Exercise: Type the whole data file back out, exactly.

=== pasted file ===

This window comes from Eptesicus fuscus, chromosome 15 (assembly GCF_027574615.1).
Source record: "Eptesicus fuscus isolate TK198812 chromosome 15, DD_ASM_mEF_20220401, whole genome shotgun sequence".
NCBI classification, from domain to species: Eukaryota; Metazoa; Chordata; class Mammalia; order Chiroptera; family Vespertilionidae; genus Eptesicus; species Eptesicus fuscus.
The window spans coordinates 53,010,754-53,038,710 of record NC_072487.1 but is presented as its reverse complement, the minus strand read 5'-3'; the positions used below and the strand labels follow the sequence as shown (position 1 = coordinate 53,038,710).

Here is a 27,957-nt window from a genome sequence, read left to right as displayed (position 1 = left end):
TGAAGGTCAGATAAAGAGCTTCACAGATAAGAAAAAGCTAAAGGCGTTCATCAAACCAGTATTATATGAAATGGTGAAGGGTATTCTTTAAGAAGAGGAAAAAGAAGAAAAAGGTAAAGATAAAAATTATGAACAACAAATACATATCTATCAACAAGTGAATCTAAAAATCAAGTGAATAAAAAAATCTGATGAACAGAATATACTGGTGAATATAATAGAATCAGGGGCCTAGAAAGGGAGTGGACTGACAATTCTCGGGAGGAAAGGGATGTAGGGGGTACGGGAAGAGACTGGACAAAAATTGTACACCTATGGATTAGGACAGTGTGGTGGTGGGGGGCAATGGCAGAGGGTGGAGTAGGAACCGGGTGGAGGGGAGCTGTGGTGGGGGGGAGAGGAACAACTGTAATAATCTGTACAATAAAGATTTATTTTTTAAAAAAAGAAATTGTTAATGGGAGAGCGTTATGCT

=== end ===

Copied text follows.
This window comes from Eptesicus fuscus, chromosome 15 (assembly GCF_027574615.1).
Source record: "Eptesicus fuscus isolate TK198812 chromosome 15, DD_ASM_mEF_20220401, whole genome shotgun sequence".
NCBI classification, from domain to species: Eukaryota; Metazoa; Chordata; class Mammalia; order Chiroptera; family Vespertilionidae; genus Eptesicus; species Eptesicus fuscus.
The window spans coordinates 53,010,754-53,038,710 of record NC_072487.1 but is presented as its reverse complement, the minus strand read 5'-3'; the positions used below and the strand labels follow the sequence as shown (position 1 = coordinate 53,038,710).

Here is a 27,957-nt window from a genome sequence, read left to right as displayed (position 1 = left end):
TGAAGGTCAGATAAAGAGCTTCACAGATAAGAAAAAGCTAAAGGCGTTCATCAAACCAGTATTATATGAAATGGTGAAGGGTATTCTTTAAGAAGAGGAAAAAGAAGAAAAAGGTAAAGATAAAAATTATGAACAACAAATACATATCTATCAACAAGTGAATCTAAAAATCAAGTGAATAAAAAAATCTGATGAACAGAATATACTGGTGAATATAATAGAATCAGGGGCCTAGAAAGGGAGTGGACTGACAATTCTCGGGAGGAAAGGGATGTAGGGGGTACGGGAAGAGACTGGACAAAAATTGTACACCTATGGATTAGGACAGTGTGGTGGTGGGGGGCAATGGCAGAGGGTGGAGTAGGAACCGGGTGGAGGGGAGCTGTGGTGGGGGGGAGAGGAACAACTGTAATAATCTGTACAATAAAGATTTATTTTTTAAAAAAAGAAATTGTTAATGGGAGAGCGTTATGCT